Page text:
A torn pectoral sidelined bulldogger, but not before he made a statement
Cody Devers walked in to the Thomas & Mack Center in late November, he felt that adrenaline rush that every first-timer experiences when he arrives in Las Vegas for the National Finals Rodeo.
He’d done everything he could to prepare for his moment on ProRodeo’s biggest stage. Truth be told, a lot of NFR veterans feel that rush every time they meander through the yellow Priefert gates and onto the dirt, but there’s nothing quite like that first time.
He looked around the arena, taking in all that he could. A cowboy never knows when he might return to this championship, so he may as well take in all the sights, sounds and smells he could. He’d earned the right to be there, and, by God, nothing was going to stop him from making steer wrestling runs inside that legendary building.
On opening night, he rode into the arena during the grand entry, tipping his cap along with the others to acknowledge the rambunctious crowd and its support of the cowboys on parade. Twenty-five minutes later, he nodded his head to make his first run at his first NFR. Within seconds, he knew he was in for trouble.
“Whenever I dropped in the hole (between his bulldogging horse and the steer), my pec felt tight and when I grabbed the steer’s head, everything was perfect,” said Devers, 26, of Perryton, Texas. “Right as I was about to go forward to the nose, I felt it pop. Even as loud as the Thomas & Mack is, I still think I heard it.”
Let’s back up about a month, because that’s when everything went south at the Cooks Days Rodeo in Lubbock, Texas. He partially tore the muscle during a run. He didn’t get to finish the rodeo, and he started his rehab assignment in order to be ready for the NFR. Apparently, there was more to his injury.
The pop was his first indication of trouble. The pain was his second.
“It was a pretty intense pain,” said Devers, a Cinch endorsee who attended both Garden City (Kansas) Community College and Northwestern Oklahoma State University on rodeo scholarships. “I went into the Justin Sportsmedicine room, and (Dr.) Tandy (Freeman) evaluated it and told me that it was, for sure, a torn pec.”
Despite the pain, despite the difficulty mounting his horse, despite the inability to properly lift the rein with his right hand, much less grab a steer’s horn, Devers pressed on. He turned in times in Rounds 2 and 3, then was unable to even throw his steers on Nights 4 and 5. His mind and his heart told him to continue; his body told him to stop.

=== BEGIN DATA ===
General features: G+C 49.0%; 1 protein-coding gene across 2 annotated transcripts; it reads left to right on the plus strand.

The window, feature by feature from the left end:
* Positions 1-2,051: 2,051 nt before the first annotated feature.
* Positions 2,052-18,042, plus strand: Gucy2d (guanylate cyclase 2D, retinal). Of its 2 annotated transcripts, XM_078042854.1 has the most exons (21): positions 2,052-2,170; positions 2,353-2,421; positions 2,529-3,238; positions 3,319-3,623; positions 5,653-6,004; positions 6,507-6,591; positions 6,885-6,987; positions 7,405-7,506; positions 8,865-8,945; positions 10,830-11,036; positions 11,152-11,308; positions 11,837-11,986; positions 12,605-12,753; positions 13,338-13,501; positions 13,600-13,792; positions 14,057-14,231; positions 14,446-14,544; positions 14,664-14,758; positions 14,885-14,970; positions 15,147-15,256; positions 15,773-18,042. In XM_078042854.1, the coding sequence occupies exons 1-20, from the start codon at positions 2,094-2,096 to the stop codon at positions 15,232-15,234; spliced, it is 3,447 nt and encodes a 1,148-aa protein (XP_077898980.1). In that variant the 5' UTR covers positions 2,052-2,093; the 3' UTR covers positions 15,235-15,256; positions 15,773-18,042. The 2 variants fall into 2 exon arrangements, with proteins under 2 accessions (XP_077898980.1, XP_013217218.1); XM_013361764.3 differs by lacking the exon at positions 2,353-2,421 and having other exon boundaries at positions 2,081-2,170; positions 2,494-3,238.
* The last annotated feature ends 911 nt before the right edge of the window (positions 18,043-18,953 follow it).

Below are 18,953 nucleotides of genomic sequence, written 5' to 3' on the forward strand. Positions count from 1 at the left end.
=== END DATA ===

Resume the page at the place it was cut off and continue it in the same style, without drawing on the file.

He finished his 2021 season after his fifth-round run at the NFR, one that saw him so limited by measures set to protect him and his damaged chest. The Justin Sportsmedicine team tried to tape his right arm in a way to allow him to compete. Devers still had difficulty making anything work. Dressed in a bright-pink Cinch shirt to honor cancer awareness on Pink Night at the NFR, he tried to lunge for his steer but didn’t have the capacity to even reach for the animal.
“I’d worked so hard to get there, and it’s been one of my life’s goals to compete at the NFR,” he said. “I also didn’t want a torn muscle or a torn tendon to hold me back. If I think I could compete, I was going to try.
“What made the decision for me was not being able to get the start I needed. The Thomas-&-Mack start is so fast, and it’s hard even if I’m healthy. I couldn’t physically put my hand up enough to cue my horse to get the start we needed. I was behind every run. It’s got to be a perfect go for me to catch a steer, I realized without getting a good start, I wasn’t going to be able to have a perfect go.”
Still, he proved to be one of the toughest competitors, if not the toughest, at the 2021 NFR. He couldn’t sleep because of the pain, and he still found his way into the saddle every night knowing full well he was in for a world of hurt when he dismounted a fast-moving horse onto a running steer.
He arrived in Las Vegas 11th in the world standings with $67,715, and all he earned at the NFR was the $10,000 every contestant pocketed for qualifying. His dreams of a big Las Vegas jackpot drifted away with his chest, right shoulder and right arm thumping in pain.
Devers had surgery Jan. 3, by Dr. Chris Miller of the Kansas Orthopedic Center in Wichita, Kansas. During the process, Miller drilled a hole into bone and attached a suture anchor, which was then sewn to the tendon. He had a checkup nine days after surgery, and all looks to be healing well in the early stages.
“We’re shooting for five months after surgery, which would be the first of June before I’d be ready to go,” Devers said. “I’d like to maybe start back at North Platte (Nebraska) or Reno (Nevada). If possible, I’d like to go to Woodward (Oklahoma).”
Woodward, which is scheduled for June 9-12, is about 100 miles from his family’s home north of Perryton, so that would be a great place to make his return to the sport he loves and, even in pain, already misses.
“It is nice being home a little bit; I just wish I could do more,” he said. “I’m dang sure missing it. I love these winter rodeos. There are quite a few in Texas that aren’t very far from me. I like going down to those, camping out for a couple days, seeing everybody and easing around.
“It’s a lot different than the summer when you’re constantly going, running at two rodeos in the same day, driving all night to get to the next one.” That’s what Devers will face by the time his rehabilitation is complete and it’s time to hit the road in a few months. He wouldn’t have it any other way.